Palau attends 11th Festival of Pacific Arts in Solomon Islands
Palau’s delegation includes Sonsorol Governor Jacob Yangilmau, Meked Besebes – BNM Ethnographer, Lekelong Secharraimul – OEK PIO, Rodney Babul – House Status Table Clerk and Rhine Remoket from the Division of Media. Palau’s delegation to the 2012 Pacific Arts Festival left this week to the Solomon Islands. Pacific island countries will participate in the festival and over three thousand visitors from all walks of life are expected to witness the festival in the Solomon Islands.
Last of Oceania athletes to be added by July 8th, 2012
As the Olympics quickly approach, National Olympic Committee’s all over Oceania are frantically working to get their remaining athletes qualified before July 8th which is the deadline for athletes to earn their Olympic bids. The Solomon Islands National Olympic Committee announced it’s fourth and final athlete, female weightlifter, Jennilyn Wini who will now team up with the three other athletes, Pauline Kwalea, Chris Walasi and Tony lomo are currently attending a pre-training camp in London. Two of the Papua New Guinea’s leading track athletes Toea Wisil and Nelson Stone, both of whom have been on Olympic scholarships since 2010, have less than two weeks to attain Olympic standard times for the 100m and 400m.Wisil is close, posting a best time of 11.49 in the 100m.The women’s qualification time is 11.38. The men’s 400m qualification time is 45.90 and Stone’s best time this year is 47.0. Wisil and Stone hope to join the six confirmed athletes already on Team PNG.
Guam adds three Swimmers and two Runners, total 8 Olympians
Guam added three swimmers and two runners making a total of eight athletes bound for the London.Chris Duenas who swam the 100-meter sprint for Guam in the Beijing Olympics, returns for another shot at Olympic glory.Chris along with Pilar Shimizu earned ”universality” slots filling the one male, one female spots automatically granted to each participating country.The third swimmer, Benjamin Schulte, earned his way into the Games by picking up an unused qualifying slot by New Zealand at an Olympic qualifier in Portugal. Universality allotments for track and field go to Derek Mandell who also ran in Beijing and Amy Atkinson who will be competing in the 800-meter run.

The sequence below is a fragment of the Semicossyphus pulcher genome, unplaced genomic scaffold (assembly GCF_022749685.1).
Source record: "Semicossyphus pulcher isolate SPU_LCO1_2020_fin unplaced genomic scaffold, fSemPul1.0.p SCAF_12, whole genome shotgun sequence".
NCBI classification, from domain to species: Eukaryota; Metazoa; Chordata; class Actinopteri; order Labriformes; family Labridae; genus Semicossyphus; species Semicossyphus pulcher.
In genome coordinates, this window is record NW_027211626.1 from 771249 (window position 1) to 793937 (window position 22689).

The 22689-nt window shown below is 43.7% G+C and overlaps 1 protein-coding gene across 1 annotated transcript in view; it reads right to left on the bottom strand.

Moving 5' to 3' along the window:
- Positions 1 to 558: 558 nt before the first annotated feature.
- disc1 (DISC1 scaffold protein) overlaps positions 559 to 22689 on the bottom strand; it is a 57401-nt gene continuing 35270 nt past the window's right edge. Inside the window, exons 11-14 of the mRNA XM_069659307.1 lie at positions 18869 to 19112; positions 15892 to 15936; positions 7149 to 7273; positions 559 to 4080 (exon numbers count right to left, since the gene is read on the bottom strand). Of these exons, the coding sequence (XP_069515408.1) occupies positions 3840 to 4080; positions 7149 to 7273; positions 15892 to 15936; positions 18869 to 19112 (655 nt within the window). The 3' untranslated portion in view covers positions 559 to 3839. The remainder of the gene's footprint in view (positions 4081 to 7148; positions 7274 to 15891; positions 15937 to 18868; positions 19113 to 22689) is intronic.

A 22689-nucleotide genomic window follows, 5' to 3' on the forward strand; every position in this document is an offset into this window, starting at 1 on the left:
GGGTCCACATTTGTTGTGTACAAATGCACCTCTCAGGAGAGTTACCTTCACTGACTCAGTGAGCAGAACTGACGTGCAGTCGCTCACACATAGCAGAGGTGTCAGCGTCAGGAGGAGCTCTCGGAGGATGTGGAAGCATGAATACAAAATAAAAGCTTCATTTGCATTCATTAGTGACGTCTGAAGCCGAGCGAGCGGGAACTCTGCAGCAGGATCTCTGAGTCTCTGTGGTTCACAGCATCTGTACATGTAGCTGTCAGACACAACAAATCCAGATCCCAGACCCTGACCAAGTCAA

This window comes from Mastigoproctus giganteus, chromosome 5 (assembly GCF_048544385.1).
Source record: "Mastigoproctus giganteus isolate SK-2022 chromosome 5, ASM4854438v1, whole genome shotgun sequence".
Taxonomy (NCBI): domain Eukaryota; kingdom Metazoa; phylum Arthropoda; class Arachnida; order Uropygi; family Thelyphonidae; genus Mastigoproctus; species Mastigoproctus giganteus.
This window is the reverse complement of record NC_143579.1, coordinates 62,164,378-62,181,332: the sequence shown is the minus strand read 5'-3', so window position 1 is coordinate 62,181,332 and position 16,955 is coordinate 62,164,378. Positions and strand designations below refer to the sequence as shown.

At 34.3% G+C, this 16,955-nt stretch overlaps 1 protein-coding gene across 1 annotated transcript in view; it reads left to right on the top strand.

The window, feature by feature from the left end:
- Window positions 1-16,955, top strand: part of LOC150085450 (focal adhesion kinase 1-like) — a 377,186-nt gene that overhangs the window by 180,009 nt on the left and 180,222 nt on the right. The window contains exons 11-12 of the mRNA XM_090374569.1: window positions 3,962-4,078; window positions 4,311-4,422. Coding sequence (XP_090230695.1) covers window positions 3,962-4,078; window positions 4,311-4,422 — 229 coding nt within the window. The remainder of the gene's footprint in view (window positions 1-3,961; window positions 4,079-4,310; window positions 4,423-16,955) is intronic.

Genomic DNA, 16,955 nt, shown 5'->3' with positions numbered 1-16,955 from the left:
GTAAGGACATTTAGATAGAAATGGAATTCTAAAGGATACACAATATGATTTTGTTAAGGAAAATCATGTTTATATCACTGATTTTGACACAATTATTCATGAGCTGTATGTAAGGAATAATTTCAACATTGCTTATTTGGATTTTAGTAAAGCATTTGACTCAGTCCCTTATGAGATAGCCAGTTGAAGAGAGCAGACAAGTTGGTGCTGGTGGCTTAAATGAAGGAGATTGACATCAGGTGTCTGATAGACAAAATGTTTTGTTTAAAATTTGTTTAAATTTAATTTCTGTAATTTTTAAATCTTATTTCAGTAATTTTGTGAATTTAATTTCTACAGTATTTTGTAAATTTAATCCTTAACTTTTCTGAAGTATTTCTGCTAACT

Oceania Football REMATCH! Sept. 7th New Zealand vs. New Caledonia
In Oceania Football news, New Zealand will get it’s first chance at revenge when it faces New Caledonia in the third stage of Oceania regional qualifying for football’s 2014 World Cup begins on September 7.Caledonia beat New Zealand 2-0 earlier this month in the semifinals of the Oceania a Nations Cup, the second stage of qualifying in the Pacific-based Oceania Confederation. Tahiti then beat New Caledonia in the final to claim Oceania’s place in the 2013 Confederations Cup in Brazil. Four semifinalists from the Nations Cup progressed to the third stage of World Cup qualifying which involves home and away matches played between Sept. 7th and March 26.
Special Report – Table Tennis in Palau
This past week I was introduced to International Table Tennis Federation officer, Michael Brown, who was in Palau on a sort of goodwill mission promoting Table Tennis throughout the North Pacific. We caught up with Michael over at the Palau National Gym to find out more about this fast rising sport. Table tennis’s popularity in Oceania will be on display in October when Guam will become the first Oceania country to host a world title table tennis event, the World Cadet Challenge. It will be televised by five regional networks as well as streamed over the internet.
June 28th, 2012 marks 41st day Olympic Torch relay
June 28th marked the 41st day of the famed Olympic Torch’s journey to the opening ceremony which signals the official start of the 2012 London games.On this rainy day, the torch passed such notable landmarks as the Sherwood Forest of Nottingham, which if that sounds familiar was the setting for Robin Hood’s infamous adventures.
Right in the middle of all the excitement is young man from Ngaraard, Jack Uri Jr. who is making history as a torch bearer representing Palau. In an excerpt from an upcoming special feature on Palau’s Olympic athletes, heres Jack describing what it feels like to be a part of the Olympics. Stay tuned to OTV to find out more about Jack’s story and the 5 Palauan athletes participating in the games, in an upcoming special feature brought to you by PNOC. Just a quick reminder to the public, PPUC has scheduled power outage this Saturday from 2 to 6 am affecting the entire Koror and Babeldaob areas.That’s all the news we have for this week.Have a safe weekend.